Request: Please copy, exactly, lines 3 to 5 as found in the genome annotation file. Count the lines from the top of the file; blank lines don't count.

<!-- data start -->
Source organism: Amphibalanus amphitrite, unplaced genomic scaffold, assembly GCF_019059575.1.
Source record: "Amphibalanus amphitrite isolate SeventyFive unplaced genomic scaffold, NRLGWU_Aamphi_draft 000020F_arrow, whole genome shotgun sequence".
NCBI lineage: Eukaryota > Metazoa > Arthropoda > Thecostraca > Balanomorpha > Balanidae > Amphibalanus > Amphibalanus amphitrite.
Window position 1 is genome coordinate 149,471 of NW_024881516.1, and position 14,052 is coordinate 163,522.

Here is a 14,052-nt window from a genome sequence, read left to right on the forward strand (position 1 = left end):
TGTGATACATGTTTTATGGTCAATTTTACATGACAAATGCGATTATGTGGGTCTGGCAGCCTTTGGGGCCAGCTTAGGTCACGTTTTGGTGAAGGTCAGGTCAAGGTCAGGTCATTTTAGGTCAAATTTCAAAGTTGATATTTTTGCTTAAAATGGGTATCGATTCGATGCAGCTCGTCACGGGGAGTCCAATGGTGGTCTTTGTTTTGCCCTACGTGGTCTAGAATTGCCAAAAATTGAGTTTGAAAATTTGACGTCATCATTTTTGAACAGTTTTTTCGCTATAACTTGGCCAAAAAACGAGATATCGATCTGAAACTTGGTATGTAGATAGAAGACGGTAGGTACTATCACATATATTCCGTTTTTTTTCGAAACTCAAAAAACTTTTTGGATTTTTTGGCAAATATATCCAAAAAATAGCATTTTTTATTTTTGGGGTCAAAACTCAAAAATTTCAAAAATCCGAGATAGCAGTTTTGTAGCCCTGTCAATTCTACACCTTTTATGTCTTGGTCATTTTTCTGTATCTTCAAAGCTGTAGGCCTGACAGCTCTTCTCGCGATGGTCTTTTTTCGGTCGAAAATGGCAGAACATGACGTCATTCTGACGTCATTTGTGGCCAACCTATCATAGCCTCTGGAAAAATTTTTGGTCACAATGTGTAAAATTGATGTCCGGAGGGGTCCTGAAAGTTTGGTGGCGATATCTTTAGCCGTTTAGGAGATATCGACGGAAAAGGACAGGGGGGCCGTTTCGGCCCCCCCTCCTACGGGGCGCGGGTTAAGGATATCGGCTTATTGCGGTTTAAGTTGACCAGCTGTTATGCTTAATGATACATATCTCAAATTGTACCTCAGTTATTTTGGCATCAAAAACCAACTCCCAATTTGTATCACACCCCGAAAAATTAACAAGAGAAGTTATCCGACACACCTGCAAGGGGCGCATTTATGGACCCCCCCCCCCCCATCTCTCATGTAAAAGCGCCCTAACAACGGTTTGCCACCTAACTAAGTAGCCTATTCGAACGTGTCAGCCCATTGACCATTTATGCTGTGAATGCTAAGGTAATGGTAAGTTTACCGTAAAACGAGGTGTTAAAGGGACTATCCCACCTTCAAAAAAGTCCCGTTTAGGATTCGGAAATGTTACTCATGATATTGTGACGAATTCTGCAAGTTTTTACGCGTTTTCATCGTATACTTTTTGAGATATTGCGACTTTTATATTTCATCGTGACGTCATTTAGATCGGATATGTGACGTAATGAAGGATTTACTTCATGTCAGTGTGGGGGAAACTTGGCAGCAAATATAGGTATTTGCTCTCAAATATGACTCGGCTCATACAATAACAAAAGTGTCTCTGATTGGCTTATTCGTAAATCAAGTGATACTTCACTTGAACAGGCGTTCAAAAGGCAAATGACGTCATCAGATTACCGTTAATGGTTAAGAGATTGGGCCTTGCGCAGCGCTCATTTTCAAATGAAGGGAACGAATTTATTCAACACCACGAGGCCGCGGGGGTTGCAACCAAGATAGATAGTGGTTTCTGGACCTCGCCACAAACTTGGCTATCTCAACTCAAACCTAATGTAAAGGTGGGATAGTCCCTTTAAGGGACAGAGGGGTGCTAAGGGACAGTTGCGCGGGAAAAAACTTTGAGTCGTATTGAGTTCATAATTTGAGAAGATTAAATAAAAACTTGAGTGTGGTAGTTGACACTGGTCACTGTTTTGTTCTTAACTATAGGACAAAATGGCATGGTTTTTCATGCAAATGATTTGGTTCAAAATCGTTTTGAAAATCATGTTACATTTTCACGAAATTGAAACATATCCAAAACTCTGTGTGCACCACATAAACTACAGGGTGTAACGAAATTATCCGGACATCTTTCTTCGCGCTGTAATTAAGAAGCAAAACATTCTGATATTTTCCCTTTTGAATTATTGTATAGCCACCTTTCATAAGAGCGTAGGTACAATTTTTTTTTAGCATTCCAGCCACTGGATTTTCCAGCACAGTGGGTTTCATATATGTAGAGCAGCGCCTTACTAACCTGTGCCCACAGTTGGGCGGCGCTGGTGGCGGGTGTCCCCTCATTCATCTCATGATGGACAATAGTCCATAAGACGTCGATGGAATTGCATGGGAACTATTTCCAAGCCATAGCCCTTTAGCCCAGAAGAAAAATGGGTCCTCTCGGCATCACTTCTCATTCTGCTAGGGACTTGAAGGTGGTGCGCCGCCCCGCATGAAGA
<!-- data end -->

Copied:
NCBI lineage: Eukaryota > Metazoa > Arthropoda > Thecostraca > Balanomorpha > Balanidae > Amphibalanus > Amphibalanus amphitrite.
Window position 1 is genome coordinate 149,471 of NW_024881516.1, and position 14,052 is coordinate 163,522.

Here is a 14,052-nt window from a genome sequence, read left to right on the forward strand (position 1 = left end):